People will say that this is a great feat, beating the team that is “more talented,” but I think the return of the Cardinals and Red Sox to the World Series tells a larger story: A talented baseball team is not a team that has a few talented players. It is the team that has talent everywhere, even in places you do not see. It’s the team with talented scouts, talented coaches, talented medical people, talented analysts, talented management, talented players top to bottom.

You will often hear that the Miguel Cabrera has to be the league MVP because the Tigers would not have made the playoffs without him. But I wonder if that’s true. Miguel Cabrera is to Detroit what Albert Pujols was to St. Louis. One player, no matter how great, can only do so much. That, to me, is what this World Series is about.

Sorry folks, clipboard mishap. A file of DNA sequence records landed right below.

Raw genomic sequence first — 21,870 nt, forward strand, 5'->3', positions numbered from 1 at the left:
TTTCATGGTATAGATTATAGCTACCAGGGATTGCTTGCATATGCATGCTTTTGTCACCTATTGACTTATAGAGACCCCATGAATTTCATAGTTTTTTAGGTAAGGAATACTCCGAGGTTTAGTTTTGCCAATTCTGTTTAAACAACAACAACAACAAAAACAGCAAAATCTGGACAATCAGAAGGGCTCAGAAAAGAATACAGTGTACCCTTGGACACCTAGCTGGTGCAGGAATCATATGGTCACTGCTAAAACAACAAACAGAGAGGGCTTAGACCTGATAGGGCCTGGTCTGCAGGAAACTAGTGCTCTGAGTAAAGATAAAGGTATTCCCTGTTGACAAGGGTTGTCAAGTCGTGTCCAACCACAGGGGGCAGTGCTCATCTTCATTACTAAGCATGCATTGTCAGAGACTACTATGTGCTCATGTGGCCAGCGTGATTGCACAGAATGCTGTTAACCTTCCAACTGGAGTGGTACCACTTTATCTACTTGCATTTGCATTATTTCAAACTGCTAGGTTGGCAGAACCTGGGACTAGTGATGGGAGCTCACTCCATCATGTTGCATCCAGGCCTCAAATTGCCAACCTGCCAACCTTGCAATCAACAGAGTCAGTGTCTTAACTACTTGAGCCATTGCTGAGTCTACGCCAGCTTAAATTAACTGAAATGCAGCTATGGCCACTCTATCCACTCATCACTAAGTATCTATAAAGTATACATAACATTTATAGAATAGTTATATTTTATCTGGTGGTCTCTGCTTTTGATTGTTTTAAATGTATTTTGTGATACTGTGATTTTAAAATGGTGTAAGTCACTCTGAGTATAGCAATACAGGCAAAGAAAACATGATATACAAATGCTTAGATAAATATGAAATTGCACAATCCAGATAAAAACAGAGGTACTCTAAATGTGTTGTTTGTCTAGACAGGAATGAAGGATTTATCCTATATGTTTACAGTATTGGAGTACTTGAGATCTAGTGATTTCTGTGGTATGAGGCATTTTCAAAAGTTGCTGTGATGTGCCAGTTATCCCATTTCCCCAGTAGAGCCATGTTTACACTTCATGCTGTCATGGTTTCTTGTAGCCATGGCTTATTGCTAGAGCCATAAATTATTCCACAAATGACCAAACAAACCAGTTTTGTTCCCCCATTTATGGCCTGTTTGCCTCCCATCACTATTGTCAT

Reds sign Ryan Raburn to minor league deal

DENVER, COLORADO - APRIL 10:  Ryan Raburn #6 of the Colorado Rockies rounds the bases on his solo home run off of James Shields #33 of the San Diego Padres to take a 4-2 lead in the seventh inning on April 10, 2016 in Denver, Colorado. The Rockies defeated the Padres 6-3.  (Photo by Doug Pensinger/Getty Images)
Getty Images
Leave a comment

Veteran infielder/outfielder Ryan Raburn has a minor league contract with the Reds, the club announced on Sunday. The deal was reported last week, but had been pending a physical. It includes an invitation to spring training, where Raburn is expected to compete against Desmond Jennings for a major league utility role. According to the Cincinnati Enquirer’s C. Trent Rosecrans, there’s a $900,000 base salary waiting for him if he makes the big league roster by Opening Day.